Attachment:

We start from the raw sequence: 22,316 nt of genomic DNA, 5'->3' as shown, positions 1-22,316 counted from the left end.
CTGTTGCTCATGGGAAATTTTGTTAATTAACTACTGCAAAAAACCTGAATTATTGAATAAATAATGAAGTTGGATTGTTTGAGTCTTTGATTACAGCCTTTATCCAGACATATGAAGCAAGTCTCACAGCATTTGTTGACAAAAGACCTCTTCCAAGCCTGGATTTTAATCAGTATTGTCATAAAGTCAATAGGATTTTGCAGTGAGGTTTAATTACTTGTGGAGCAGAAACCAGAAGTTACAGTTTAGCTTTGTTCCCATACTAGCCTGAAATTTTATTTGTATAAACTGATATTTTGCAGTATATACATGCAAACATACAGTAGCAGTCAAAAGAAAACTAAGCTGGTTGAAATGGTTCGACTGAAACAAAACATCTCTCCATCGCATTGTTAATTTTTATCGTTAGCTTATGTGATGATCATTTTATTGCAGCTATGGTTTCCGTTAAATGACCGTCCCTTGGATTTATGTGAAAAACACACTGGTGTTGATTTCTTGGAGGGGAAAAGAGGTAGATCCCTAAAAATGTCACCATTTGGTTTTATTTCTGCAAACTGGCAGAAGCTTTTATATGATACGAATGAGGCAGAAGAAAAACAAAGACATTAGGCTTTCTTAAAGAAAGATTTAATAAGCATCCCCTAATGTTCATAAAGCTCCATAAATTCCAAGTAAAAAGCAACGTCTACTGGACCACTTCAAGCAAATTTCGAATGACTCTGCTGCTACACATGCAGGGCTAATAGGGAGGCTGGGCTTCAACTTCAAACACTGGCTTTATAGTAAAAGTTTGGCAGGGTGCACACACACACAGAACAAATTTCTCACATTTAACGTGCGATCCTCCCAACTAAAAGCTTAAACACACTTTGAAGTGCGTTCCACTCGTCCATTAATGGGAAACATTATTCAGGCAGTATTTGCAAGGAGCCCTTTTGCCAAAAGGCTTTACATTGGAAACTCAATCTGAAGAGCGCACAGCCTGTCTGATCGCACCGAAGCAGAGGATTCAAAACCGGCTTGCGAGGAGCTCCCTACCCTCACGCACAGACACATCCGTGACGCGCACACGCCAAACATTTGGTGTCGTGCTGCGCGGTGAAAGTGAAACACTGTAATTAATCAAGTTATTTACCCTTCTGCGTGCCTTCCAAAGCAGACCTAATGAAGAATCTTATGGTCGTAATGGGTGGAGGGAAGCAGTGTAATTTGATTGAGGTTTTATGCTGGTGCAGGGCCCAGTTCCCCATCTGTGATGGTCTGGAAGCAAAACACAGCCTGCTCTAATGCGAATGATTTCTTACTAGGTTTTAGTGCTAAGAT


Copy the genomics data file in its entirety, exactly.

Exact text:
We start from the raw sequence: 22,316 nt of genomic DNA, 5'->3' as shown, positions 1-22,316 counted from the left end.
CTGTTGCTCATGGGAAATTTTGTTAATTAACTACTGCAAAAAACCTGAATTATTGAATAAATAATGAAGTTGGATTGTTTGAGTCTTTGATTACAGCCTTTATCCAGACATATGAAGCAAGTCTCACAGCATTTGTTGACAAAAGACCTCTTCCAAGCCTGGATTTTAATCAGTATTGTCATAAAGTCAATAGGATTTTGCAGTGAGGTTTAATTACTTGTGGAGCAGAAACCAGAAGTTACAGTTTAGCTTTGTTCCCATACTAGCCTGAAATTTTATTTGTATAAACTGATATTTTGCAGTATATACATGCAAACATACAGTAGCAGTCAAAAGAAAACTAAGCTGGTTGAAATGGTTCGACTGAAACAAAACATCTCTCCATCGCATTGTTAATTTTTATCGTTAGCTTATGTGATGATCATTTTATTGCAGCTATGGTTTCCGTTAAATGACCGTCCCTTGGATTTATGTGAAAAACACACTGGTGTTGATTTCTTGGAGGGGAAAAGAGGTAGATCCCTAAAAATGTCACCATTTGGTTTTATTTCTGCAAACTGGCAGAAGCTTTTATATGATACGAATGAGGCAGAAGAAAAACAAAGACATTAGGCTTTCTTAAAGAAAGATTTAATAAGCATCCCCTAATGTTCATAAAGCTCCATAAATTCCAAGTAAAAAGCAACGTCTACTGGACCACTTCAAGCAAATTTCGAATGACTCTGCTGCTACACATGCAGGGCTAATAGGGAGGCTGGGCTTCAACTTCAAACACTGGCTTTATAGTAAAAGTTTGGCAGGGTGCACACACACACAGAACAAATTTCTCACATTTAACGTGCGATCCTCCCAACTAAAAGCTTAAACACACTTTGAAGTGCGTTCCACTCGTCCATTAATGGGAAACATTATTCAGGCAGTATTTGCAAGGAGCCCTTTTGCCAAAAGGCTTTACATTGGAAACTCAATCTGAAGAGCGCACAGCCTGTCTGATCGCACCGAAGCAGAGGATTCAAAACCGGCTTGCGAGGAGCTCCCTACCCTCACGCACAGACACATCCGTGACGCGCACACGCCAAACATTTGGTGTCGTGCTGCGCGGTGAAAGTGAAACACTGTAATTAATCAAGTTATTTACCCTTCTGCGTGCCTTCCAAAGCAGACCTAATGAAGAATCTTATGGTCGTAATGGGTGGAGGGAAGCAGTGTAATTTGATTGAGGTTTTATGCTGGTGCAGGGCCCAGTTCCCCATCTGTGATGGTCTGGAAGCAAAACACAGCCTGCTCTAATGCGAATGATTTCTTACTAGGTTTTAGTGCTAAGAT